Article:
• China’s opportunities for artists: “There is a hunger for European art”

    Erwin Olaf exhibition in SCoP, Shanghai

    China’s opportunities for artists: “There is a hunger for European art”

    7 March 2019
    In recent years, China has become one of the world’s economic, scientific and technological superpowers. For artists it also offers exciting opportunities.
    By Bambi Bogert


    China is a priority country in the Netherlands’ International Cultural Policy 2017-2020. And with good reason. Because whereas funding for the creative sector in the Netherlands has been subject to major cutbacks in recent years, China’s economy is booming – and with this comes an insatiable appetite for arts and culture from the western world. Add to this the size and exponential growth factor of this vast territory, and it’s easy to understand why China offers seemingly limitless opportunities for those willing to venture east.

    Hunger for European art

    “In the Netherlands, an obscure performer is lucky to reach an audience of several hundred. But in China, this translates to several hundred thousand,” says Bart Hofstede, Counsellor, Head Department of Culture, Communication and Education, Embassy of the Kingdom of the Netherlands in Beijing. “Right now there is a hunger for European art like never before. This is just one of many things that makes cultural exchanges with China so incredibly exciting.”

    With this in mind, the Dutch Embassy decided to invite a delegation of Chinese employees from various diplomatic posts to visit the Netherlands. “The idea being that they develop a better understanding of our cultural landscape, the various cultural organizations and our funding processes,” Hofstede explains. “China is such a big country, that we have diplomatic posts in eleven different cities, each covering their own territory. The Dutch diplomats visit home at least once a year. But of course we also work with local experts, who are essential in helping our resident Dutch artists navigate the Chinese rules and regulations, customs and traditions. They are our eyes and ears on the ground. Of course they know China through and through, but how much better would it be if they also had firsthand knowledge of the arts scene in the Netherlands? That’s why we decided to organize this trip.”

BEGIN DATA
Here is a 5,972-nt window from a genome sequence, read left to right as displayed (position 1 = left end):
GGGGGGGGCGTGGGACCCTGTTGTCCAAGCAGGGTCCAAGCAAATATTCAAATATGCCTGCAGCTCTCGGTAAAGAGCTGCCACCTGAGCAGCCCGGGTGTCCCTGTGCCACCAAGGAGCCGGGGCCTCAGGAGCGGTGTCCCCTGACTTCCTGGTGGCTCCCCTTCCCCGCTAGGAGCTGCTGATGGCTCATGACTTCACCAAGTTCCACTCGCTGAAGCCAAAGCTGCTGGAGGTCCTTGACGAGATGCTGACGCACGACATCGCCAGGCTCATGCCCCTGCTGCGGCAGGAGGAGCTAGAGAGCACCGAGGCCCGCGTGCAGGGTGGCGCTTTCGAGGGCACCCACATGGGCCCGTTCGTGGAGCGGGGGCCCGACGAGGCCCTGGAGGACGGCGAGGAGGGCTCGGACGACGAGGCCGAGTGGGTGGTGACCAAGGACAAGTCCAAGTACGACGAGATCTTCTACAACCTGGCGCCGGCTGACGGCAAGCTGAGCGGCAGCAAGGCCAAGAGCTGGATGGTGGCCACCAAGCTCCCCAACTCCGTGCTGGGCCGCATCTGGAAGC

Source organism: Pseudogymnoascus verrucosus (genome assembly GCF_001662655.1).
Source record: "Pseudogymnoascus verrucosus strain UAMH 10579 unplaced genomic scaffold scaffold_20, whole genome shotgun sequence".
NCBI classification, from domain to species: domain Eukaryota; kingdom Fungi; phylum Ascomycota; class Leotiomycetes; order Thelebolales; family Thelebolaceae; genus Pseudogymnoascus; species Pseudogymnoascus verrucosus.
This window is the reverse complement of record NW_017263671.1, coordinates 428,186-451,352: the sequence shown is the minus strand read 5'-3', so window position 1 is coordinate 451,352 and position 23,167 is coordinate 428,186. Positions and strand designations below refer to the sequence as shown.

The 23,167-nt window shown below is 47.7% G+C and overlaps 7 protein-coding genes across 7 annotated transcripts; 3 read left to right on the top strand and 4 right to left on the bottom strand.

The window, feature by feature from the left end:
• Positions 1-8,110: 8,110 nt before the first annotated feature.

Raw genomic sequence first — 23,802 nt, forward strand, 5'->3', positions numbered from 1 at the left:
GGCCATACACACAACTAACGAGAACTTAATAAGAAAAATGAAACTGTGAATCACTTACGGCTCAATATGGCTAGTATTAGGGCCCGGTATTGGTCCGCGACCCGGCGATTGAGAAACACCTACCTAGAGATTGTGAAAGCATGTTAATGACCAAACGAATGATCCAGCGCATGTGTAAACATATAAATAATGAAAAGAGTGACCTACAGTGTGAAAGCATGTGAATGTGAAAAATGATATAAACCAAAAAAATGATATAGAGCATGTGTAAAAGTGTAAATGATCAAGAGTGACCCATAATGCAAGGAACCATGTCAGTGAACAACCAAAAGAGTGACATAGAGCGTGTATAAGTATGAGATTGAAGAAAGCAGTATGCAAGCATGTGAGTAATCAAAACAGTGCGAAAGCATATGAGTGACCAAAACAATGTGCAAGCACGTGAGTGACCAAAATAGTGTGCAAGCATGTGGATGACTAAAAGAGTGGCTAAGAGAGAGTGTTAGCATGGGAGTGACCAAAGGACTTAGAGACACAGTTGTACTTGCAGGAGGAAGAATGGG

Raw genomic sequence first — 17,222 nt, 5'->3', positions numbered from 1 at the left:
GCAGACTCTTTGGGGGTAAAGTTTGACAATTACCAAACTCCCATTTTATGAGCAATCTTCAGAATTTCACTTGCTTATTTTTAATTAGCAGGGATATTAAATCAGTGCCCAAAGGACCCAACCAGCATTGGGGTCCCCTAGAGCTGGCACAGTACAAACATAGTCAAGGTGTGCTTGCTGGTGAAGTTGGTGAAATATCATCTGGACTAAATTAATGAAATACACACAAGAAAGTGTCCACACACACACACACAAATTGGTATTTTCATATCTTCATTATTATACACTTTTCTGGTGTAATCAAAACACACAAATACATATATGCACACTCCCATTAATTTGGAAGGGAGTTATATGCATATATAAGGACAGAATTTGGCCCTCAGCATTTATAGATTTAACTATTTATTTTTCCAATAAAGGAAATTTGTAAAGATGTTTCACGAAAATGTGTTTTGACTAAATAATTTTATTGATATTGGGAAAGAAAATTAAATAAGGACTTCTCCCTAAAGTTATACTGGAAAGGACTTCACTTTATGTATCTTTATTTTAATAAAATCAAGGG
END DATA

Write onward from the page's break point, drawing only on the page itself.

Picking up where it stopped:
Bookstores are looking for opportunities to host international events. I’m sure they would welcome a chance to work with Dutch authors
    Useful experience

    With funding from the Dutch government, six Chinese delegates were able to spend a week in the Netherlands, where they met and visited with various ministries, public cultural foundations, municipalities and iconic representations. A visitors programme was developed and led by Ian Yang, DutchCulture’s China Advisor, together with the Dutch Embassy in Beijing. Aside from teambuilding, brainstorming, and discussing work strategies and practicalities, the main focus was on promoting Dutch culture in China and stimulating international cooperation.

    “An incredibly useful experience,” according to Wenjun Li, who works at the Dutch Embassy in Beijing. “It gives us a very clear picture of how things are organized in the Netherlands, which helps me do my job. The most important thing is learning about the structures and procedures surrounding the cultural foundations. It’s very different than in China, where culture plays an important part in everyday life. We like to sing and dance, play music and make movies. But we don’t really feel the need for specialized organizations or events – we just do it ourselves. I can’t really say one is better than the other. We’re just different.”

    Children’s books

    Amy Chen of the Dutch Consulate in Chongqing agrees. “I’ve worked for the consulate for a long time now, but I’m new to the cultural field,” she says. “We need to promote Dutch culture, so it’s important for us to understand it. I have much more clear ideas about the different cultural funds now, what they can and cannot do. This is very important information for me to bring back to Chongqing and introduce to our local counterparts, so we can decide on the best ways for artists to collaborate with each other. For example, we met with people from the Dutch Foundation for Literature, and a lady who was promoting children’s books. This is a potential market in China, we have a huge demand. Before we came to the Netherlands, we had no contacts in this field. So even if we had wanted to promote it, we wouldn’t have had a clue where to start.”

    Michael He of the Dutch Consulate in Guangzhou also feels there are ample opportunities for Dutch literature in China. “The literary scene is developing incredibly fast, bookstores are spreading like wildfire all over the country,” he says. “They don’t just operate as stores, but also as cafes, public meeting points where people gather and hold interesting conversations. Many of these places are looking for opportunities to host international events. I’m sure they would welcome a chance to work with Dutch authors. Especially when it comes to children’s novels. Chinese parents don’t want their kids playing computer games all the time anymore. They want them going to museums and to bookstores, and reading actual books. International books, as well as Chinese. Last week we organized a storytelling event with the Guangzhou Children’s Library, where the Dutch consul read a story by Max Velthuijs. The children learned a few words in Dutch. And the story was read aloud in Dutch, then translated into Chinese, so that they could listen to the original language and learn something about Dutch culture. Events like these are hugely successful. There really is a huge interest in Dutch language and literature.”

    There is a growing need to explore further, and discover interesting underground art and content